News / Africa

Regional Bloc to Discuss CAR Crisis

Chadian soldier from African Union peacekeeping mission to Central African Republic on guard in Bangui, Jan. 7, 2014.
Chadian soldier from African Union peacekeeping mission to Central African Republic on guard in Bangui, Jan. 7, 2014.
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VOA News
African leaders will hold a summit Thursday to discuss the Central African Republic, where fighting since December has left more than 1,000 people dead.
 
The Economic Community of Central African States is convening the meeting in neighboring Chad.
 
CAR information minister Adrien Poussou says President Michel Djotodia requested the meeting to discuss transforming the African intervention force in CAR into a United Nations peacekeeping mission.

FILE - Central African Republic's President Michel Djotodia during a conference in Bangui, Dec. 8, 2013.FILE - Central African Republic's President Michel Djotodia during a conference in Bangui, Dec. 8, 2013.
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FILE - Central African Republic's President Michel Djotodia during a conference in Bangui, Dec. 8, 2013.
FILE - Central African Republic's President Michel Djotodia during a conference in Bangui, Dec. 8, 2013.
He says the interim leader will also update the regional bloc on security in the capital, Bangui, and that reports by the French foreign ministry that indicate participants will discuss whether Djotodia should remain in power are false.
 
Reporter Nick Long, who is in CAR, told VOA the regional bloc may use the meeting to review Djotodia's performance.

"The regional heads of state may be quite critical of the way that Michel Djotodia and his colleagues in government have handled affairs since coming to power," Long said. "Many political actors, including senior members of the Seleka coalition which brought Djotodia to power, have in the past few months urged him to discipline so-called 'uncontrolled elements' in the Seleka forces, which are accused by human rights observers of committing serious abuses."
 
Djotodia took power after mostly Muslim Seleka rebels overthrew President Francois Bozize last March. Since then, the CAR has descended into widespread violence, much of it between the ex-Seleka rebels and Christian militias known as anti-balaka.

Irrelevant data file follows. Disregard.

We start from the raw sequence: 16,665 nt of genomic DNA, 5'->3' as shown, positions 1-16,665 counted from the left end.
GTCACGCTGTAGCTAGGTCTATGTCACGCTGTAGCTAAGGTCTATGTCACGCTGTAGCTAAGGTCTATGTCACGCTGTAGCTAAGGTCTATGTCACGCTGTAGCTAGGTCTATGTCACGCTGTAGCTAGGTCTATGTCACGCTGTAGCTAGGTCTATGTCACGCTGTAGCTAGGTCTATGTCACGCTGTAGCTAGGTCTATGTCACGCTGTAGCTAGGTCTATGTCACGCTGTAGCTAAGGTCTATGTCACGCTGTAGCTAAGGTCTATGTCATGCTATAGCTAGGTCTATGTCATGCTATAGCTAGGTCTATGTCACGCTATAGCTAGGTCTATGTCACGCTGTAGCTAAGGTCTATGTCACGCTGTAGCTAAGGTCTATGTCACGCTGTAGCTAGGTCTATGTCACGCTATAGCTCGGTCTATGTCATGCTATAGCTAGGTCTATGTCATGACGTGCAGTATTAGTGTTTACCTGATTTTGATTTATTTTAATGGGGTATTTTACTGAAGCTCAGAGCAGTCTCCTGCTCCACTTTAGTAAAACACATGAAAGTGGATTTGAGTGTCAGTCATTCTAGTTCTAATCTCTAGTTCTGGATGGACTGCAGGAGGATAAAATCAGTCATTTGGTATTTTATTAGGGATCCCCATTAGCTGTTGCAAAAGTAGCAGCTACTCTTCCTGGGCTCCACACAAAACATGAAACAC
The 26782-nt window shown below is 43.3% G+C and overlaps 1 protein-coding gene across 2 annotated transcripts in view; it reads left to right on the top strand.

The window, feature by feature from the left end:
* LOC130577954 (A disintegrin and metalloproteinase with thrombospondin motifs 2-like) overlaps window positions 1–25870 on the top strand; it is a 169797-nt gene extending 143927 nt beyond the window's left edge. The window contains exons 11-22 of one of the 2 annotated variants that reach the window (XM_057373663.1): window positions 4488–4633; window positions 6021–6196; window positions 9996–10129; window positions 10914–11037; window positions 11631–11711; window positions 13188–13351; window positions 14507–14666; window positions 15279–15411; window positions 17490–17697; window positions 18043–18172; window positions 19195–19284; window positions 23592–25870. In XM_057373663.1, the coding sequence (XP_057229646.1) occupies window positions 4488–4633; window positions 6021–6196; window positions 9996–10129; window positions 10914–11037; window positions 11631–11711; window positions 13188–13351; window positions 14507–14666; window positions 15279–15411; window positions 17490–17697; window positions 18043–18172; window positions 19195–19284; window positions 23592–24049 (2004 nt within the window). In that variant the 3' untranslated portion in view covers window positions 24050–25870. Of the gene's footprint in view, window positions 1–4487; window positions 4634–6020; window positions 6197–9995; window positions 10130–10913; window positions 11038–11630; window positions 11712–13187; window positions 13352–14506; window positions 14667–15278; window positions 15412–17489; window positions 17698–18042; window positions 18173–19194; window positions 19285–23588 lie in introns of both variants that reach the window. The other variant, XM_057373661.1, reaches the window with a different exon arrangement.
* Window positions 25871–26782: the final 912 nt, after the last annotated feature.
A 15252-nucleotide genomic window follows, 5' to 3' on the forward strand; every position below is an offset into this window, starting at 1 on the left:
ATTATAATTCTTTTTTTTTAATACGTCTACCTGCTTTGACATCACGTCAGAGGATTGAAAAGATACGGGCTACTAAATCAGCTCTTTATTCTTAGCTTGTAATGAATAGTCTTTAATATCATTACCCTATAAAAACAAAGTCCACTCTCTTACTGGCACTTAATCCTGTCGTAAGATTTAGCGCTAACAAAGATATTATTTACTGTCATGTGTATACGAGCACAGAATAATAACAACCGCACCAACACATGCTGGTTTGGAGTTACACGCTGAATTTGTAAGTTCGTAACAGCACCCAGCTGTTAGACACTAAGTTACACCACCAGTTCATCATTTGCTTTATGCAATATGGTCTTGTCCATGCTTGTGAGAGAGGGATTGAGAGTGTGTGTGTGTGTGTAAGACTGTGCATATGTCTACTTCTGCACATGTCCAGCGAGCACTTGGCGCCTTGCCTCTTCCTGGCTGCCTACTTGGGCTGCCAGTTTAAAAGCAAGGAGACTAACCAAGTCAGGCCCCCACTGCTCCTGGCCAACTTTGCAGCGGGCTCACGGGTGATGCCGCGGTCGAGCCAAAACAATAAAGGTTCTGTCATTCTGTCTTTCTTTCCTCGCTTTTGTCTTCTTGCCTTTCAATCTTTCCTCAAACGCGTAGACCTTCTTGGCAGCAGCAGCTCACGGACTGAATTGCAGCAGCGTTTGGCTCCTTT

Violence in Bangui has hampered aid workers' efforts to help tens of thousands of displaced civilians at camps around the airport.
 
Long says one relief group started a measles vaccination campaign at the camps on Wednesday after violence delayed the group's initial efforts.
 
"Doctors Without Borders tried to start that vaccinating children at that camp last week but stopped the program because of violence, at the time," he said. "Their spokesman said there were stray bullets flying through that clinic and several children were killed in the camp at that time."
 
Ted Chaiban, emergency programs director for the United Nations Children's Fund, says the unrest is having an especially hard impact on children.

Story continues below photo gallery:
  • A man is ejected from an aid distribution point after he entered without the ticket that gives access to food and supplies at Mpoko Airport in Bangui, Jan. 7, 2014.
  • People wait to receive food and supplies from an aid distribution point set up inside a makeshift camp at Mpoko Airport in Bangui, Jan. 7, 2014.
  • A man carries away food supplies from an aid distribution point set up inside a makeshift camp at Mpoko Airport in Bangui, Jan. 7, 2014.
  • Newly-cleared plots of land are marked for settlement inside a makeshift camp at Mpoko Airport in Bangui, Jan. 7, 2014.
  • Displaced people clear scrub brush for a new settlement area, inside a makeshift camp housing an estimated 100,000 displaced people, at Mpoko Airport in Bangui, Jan. 7, 2014.

"Children have seen unspeakable violence in the CAR," he said. "There are a million people displaced in the Central African Republic, 500,000 of them children."
 
UNICEF and its partners say they have verified the killings of at least 16 children in Bangui since early December, including two who were beheaded.
 
"We've seen torture; we've seen attacks against children," said Chaiban. "They are recruited — we estimate between 3,500 and 6,000 children who are with different armed forces — but also they are exposed to disease, they are out of school, and it's really a very difficult place to be a child right now."
 
Chaiban says the U.N. agency needs about $64 million to provide humanitarian assistance in CAR this year, but so far has received only one-third of those funds.
 
Some information for this report was provided by AP and Reuters.

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